THE results of research concerning the problem of fuel utilization in auotmotive engines are presented. A large heavy-duty six-cylinder engine was used, and the experimental apparatus and methods employed are described in the Appendix. Charts summarizing the engine characteristics at seven-eighths full-open throttle, the important characteristics determined by exhaust-gas analysis and the actual distribution of the fuel charge to the individual cylinders are presented. The characteristics indicated by these charts are discussed in some detail and the conclusion is reached that the higher engine-speeds used not only resulted in somewhat higher air-fuel ratios for the engine but also produced a more even distribution of the fuel charge to all of the individual cylinders.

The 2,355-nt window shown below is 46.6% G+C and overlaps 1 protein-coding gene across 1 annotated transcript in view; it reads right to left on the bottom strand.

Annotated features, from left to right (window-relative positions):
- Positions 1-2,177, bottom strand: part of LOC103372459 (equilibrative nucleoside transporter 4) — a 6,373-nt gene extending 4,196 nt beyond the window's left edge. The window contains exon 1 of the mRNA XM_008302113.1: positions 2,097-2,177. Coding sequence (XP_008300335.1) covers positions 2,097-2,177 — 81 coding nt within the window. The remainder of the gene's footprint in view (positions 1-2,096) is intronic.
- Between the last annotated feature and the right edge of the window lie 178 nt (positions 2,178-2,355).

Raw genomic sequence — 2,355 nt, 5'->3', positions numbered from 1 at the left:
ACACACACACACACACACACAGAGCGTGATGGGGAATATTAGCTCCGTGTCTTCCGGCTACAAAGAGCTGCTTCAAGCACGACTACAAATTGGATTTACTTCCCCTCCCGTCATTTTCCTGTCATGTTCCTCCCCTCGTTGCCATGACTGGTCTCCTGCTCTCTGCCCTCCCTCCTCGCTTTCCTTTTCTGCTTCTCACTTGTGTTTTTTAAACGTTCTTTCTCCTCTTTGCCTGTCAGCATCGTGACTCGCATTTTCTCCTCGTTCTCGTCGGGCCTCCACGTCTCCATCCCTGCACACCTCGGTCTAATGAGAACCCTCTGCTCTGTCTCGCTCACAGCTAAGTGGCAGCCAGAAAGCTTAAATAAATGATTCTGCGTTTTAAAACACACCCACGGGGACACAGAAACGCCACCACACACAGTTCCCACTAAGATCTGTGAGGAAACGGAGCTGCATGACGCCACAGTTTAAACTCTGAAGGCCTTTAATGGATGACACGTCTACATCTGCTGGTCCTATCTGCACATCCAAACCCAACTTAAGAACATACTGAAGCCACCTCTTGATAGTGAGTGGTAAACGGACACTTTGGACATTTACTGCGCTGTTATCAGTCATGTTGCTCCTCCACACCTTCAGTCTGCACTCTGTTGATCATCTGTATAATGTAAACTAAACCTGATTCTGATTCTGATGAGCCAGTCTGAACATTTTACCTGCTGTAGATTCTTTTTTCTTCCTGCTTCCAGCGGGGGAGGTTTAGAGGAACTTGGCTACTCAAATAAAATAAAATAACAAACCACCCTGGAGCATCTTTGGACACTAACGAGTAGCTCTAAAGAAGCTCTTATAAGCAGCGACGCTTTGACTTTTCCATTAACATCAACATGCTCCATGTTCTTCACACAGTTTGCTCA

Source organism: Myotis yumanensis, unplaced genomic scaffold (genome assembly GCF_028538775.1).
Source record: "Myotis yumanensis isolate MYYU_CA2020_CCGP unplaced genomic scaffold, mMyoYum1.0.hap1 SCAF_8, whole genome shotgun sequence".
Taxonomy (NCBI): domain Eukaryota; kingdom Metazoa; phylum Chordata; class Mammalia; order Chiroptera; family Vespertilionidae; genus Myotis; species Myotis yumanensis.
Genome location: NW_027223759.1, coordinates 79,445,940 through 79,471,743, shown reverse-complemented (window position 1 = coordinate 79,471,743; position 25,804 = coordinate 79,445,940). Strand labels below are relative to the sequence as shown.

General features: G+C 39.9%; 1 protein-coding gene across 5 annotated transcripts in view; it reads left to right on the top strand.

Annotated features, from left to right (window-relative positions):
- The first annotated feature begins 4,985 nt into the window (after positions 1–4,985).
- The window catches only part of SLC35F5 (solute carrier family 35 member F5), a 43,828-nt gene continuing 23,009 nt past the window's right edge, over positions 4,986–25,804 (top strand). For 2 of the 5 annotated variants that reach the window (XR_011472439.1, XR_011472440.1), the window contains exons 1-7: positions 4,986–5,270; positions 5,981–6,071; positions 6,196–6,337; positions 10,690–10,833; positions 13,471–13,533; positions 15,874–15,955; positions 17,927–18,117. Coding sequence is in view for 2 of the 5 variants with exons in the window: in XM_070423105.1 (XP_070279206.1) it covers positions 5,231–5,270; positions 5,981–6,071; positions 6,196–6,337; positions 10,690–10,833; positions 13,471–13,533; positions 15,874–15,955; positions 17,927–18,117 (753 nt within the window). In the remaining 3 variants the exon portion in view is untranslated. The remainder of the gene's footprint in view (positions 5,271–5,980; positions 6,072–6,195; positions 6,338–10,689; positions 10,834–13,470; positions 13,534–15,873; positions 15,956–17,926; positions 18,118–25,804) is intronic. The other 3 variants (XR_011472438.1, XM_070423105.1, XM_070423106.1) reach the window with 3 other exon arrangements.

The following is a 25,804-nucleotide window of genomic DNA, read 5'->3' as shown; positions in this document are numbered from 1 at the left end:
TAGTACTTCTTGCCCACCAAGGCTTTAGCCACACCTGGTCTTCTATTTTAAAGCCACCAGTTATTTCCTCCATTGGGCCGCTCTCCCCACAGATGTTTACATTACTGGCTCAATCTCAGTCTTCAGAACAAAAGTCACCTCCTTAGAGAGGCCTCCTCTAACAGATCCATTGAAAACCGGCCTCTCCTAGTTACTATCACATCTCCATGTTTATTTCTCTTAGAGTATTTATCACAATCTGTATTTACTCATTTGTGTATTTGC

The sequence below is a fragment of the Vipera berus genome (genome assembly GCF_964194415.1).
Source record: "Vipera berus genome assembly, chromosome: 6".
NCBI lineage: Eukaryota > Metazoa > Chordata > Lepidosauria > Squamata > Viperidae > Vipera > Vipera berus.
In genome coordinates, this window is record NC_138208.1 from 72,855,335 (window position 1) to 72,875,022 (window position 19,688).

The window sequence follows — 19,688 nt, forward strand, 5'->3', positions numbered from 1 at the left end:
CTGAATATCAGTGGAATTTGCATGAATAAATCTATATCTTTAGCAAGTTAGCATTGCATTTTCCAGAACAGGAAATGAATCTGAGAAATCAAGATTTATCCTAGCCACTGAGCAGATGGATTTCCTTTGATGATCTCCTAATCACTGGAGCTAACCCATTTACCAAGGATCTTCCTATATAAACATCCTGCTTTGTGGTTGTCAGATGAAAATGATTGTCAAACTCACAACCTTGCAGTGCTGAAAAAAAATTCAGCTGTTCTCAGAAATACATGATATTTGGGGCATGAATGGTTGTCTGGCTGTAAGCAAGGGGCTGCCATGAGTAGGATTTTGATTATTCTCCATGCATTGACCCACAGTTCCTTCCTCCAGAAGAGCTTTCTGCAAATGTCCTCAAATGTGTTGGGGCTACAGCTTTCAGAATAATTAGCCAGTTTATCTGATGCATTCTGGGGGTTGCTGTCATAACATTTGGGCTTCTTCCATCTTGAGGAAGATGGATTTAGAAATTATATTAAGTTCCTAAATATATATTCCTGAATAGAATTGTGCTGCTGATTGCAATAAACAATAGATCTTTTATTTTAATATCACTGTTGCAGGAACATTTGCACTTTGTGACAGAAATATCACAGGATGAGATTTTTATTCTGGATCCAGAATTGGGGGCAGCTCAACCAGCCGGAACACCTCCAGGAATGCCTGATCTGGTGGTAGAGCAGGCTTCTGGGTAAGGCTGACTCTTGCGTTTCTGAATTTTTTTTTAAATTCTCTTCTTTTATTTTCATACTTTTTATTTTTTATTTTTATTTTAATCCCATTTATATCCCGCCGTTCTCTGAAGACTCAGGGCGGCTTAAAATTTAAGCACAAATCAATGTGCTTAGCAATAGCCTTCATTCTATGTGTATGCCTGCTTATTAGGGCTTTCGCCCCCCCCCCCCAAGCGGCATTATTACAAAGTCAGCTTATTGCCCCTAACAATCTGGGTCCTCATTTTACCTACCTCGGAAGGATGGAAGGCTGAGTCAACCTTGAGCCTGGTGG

The question is asked: Why did the center cylinders receive much richer mixtures than the end cylinders at the lowest speed, yet find themselves with practically the same mixtures as the end cylinders had at the highest speed? The author then makes certain assumptions and comments upon the data obtained in an effort to answer this question.
In conclusion, the author suggests that, since the primary function of the inlet manifold is to conduct the charge from the carbureter to the cylinders, the manifold should be designed so that it executes this purpose most effectively. Second, because he considers the engine as merely a mechanical converter of chemical energy, he believes that strict attention paid to the chemical phases should result in engines of much superior fuel-utilization characteristics.